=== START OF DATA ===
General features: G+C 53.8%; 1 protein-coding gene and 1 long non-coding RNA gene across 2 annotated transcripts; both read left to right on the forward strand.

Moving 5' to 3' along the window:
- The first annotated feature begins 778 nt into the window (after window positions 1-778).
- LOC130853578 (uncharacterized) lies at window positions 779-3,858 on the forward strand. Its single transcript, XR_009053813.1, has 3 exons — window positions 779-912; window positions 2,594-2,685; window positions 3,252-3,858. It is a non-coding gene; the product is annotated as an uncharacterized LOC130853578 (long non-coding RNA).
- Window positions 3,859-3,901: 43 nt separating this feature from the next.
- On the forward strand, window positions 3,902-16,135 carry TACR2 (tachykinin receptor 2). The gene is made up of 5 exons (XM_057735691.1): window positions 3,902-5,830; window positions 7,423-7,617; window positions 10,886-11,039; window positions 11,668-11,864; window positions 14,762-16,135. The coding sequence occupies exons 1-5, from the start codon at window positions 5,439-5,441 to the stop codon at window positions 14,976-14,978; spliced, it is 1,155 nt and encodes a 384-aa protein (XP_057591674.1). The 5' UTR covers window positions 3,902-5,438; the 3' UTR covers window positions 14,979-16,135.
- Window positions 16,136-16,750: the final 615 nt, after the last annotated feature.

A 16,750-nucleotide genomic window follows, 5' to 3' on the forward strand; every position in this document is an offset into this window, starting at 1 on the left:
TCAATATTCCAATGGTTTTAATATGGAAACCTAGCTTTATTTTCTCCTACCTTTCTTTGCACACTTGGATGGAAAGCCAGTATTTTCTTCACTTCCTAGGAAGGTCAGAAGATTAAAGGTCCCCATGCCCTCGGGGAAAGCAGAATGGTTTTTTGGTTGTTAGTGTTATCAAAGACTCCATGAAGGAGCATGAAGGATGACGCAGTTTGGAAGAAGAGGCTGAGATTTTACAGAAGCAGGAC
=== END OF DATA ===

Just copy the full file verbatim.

General features: G+C 53.8%; 1 protein-coding gene and 1 long non-coding RNA gene across 2 annotated transcripts; both read left to right on the forward strand.

Moving 5' to 3' along the window:
- The first annotated feature begins 778 nt into the window (after window positions 1-778).
- LOC130853578 (uncharacterized) lies at window positions 779-3,858 on the forward strand. Its single transcript, XR_009053813.1, has 3 exons — window positions 779-912; window positions 2,594-2,685; window positions 3,252-3,858. It is a non-coding gene; the product is annotated as an uncharacterized LOC130853578 (long non-coding RNA).
- Window positions 3,859-3,901: 43 nt separating this feature from the next.
- On the forward strand, window positions 3,902-16,135 carry TACR2 (tachykinin receptor 2). The gene is made up of 5 exons (XM_057735691.1): window positions 3,902-5,830; window positions 7,423-7,617; window positions 10,886-11,039; window positions 11,668-11,864; window positions 14,762-16,135. The coding sequence occupies exons 1-5, from the start codon at window positions 5,439-5,441 to the stop codon at window positions 14,976-14,978; spliced, it is 1,155 nt and encodes a 384-aa protein (XP_057591674.1). The 5' UTR covers window positions 3,902-5,438; the 3' UTR covers window positions 14,979-16,135.
- Window positions 16,136-16,750: the final 615 nt, after the last annotated feature.

A 16,750-nucleotide genomic window follows, 5' to 3' on the forward strand; every position in this document is an offset into this window, starting at 1 on the left:
TCAATATTCCAATGGTTTTAATATGGAAACCTAGCTTTATTTTCTCCTACCTTTCTTTGCACACTTGGATGGAAAGCCAGTATTTTCTTCACTTCCTAGGAAGGTCAGAAGATTAAAGGTCCCCATGCCCTCGGGGAAAGCAGAATGGTTTTTTGGTTGTTAGTGTTATCAAAGACTCCATGAAGGAGCATGAAGGATGACGCAGTTTGGAAGAAGAGGCTGAGATTTTACAGAAGCAGGAC